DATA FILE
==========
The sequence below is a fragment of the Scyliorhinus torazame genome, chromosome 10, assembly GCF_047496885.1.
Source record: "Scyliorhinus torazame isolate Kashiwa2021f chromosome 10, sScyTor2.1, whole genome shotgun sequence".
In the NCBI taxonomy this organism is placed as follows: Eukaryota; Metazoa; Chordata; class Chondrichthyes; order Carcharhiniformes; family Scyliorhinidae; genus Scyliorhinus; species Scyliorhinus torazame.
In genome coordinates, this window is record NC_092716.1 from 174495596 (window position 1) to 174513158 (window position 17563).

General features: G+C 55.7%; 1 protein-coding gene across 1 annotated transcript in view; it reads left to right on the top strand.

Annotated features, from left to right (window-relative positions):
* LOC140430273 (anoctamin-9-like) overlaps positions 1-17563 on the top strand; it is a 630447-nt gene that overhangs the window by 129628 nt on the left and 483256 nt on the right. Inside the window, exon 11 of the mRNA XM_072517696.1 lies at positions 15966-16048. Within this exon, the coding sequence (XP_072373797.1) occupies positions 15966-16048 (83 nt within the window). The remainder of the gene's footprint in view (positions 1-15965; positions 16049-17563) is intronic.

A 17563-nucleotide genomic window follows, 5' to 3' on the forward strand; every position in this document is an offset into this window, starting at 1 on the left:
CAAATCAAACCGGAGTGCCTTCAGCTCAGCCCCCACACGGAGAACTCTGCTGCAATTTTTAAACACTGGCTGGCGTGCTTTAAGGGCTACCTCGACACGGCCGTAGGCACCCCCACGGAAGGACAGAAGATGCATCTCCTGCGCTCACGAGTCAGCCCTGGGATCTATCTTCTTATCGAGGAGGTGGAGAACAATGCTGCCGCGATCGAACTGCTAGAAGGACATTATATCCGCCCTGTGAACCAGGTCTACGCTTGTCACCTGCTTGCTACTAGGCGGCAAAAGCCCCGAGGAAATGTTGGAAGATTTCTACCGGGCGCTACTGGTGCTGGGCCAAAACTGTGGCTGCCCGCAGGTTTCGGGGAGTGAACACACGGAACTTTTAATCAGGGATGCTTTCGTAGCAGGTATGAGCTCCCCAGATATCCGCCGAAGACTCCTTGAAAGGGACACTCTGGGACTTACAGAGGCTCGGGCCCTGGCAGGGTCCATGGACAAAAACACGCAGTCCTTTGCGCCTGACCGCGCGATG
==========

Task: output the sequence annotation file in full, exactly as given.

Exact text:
The sequence below is a fragment of the Scyliorhinus torazame genome, chromosome 10, assembly GCF_047496885.1.
Source record: "Scyliorhinus torazame isolate Kashiwa2021f chromosome 10, sScyTor2.1, whole genome shotgun sequence".
In the NCBI taxonomy this organism is placed as follows: Eukaryota; Metazoa; Chordata; class Chondrichthyes; order Carcharhiniformes; family Scyliorhinidae; genus Scyliorhinus; species Scyliorhinus torazame.
In genome coordinates, this window is record NC_092716.1 from 174495596 (window position 1) to 174513158 (window position 17563).

General features: G+C 55.7%; 1 protein-coding gene across 1 annotated transcript in view; it reads left to right on the top strand.

Annotated features, from left to right (window-relative positions):
* LOC140430273 (anoctamin-9-like) overlaps positions 1-17563 on the top strand; it is a 630447-nt gene that overhangs the window by 129628 nt on the left and 483256 nt on the right. Inside the window, exon 11 of the mRNA XM_072517696.1 lies at positions 15966-16048. Within this exon, the coding sequence (XP_072373797.1) occupies positions 15966-16048 (83 nt within the window). The remainder of the gene's footprint in view (positions 1-15965; positions 16049-17563) is intronic.

A 17563-nucleotide genomic window follows, 5' to 3' on the forward strand; every position in this document is an offset into this window, starting at 1 on the left:
CAAATCAAACCGGAGTGCCTTCAGCTCAGCCCCCACACGGAGAACTCTGCTGCAATTTTTAAACACTGGCTGGCGTGCTTTAAGGGCTACCTCGACACGGCCGTAGGCACCCCCACGGAAGGACAGAAGATGCATCTCCTGCGCTCACGAGTCAGCCCTGGGATCTATCTTCTTATCGAGGAGGTGGAGAACAATGCTGCCGCGATCGAACTGCTAGAAGGACATTATATCCGCCCTGTGAACCAGGTCTACGCTTGTCACCTGCTTGCTACTAGGCGGCAAAAGCCCCGAGGAAATGTTGGAAGATTTCTACCGGGCGCTACTGGTGCTGGGCCAAAACTGTGGCTGCCCGCAGGTTTCGGGGAGTGAACACACGGAACTTTTAATCAGGGATGCTTTCGTAGCAGGTATGAGCTCCCCAGATATCCGCCGAAGACTCCTTGAAAGGGACACTCTGGGACTTACAGAGGCTCGGGCCCTGGCAGGGTCCATGGACAAAAACACGCAGTCCTTTGCGCCTGACCGCGCGATG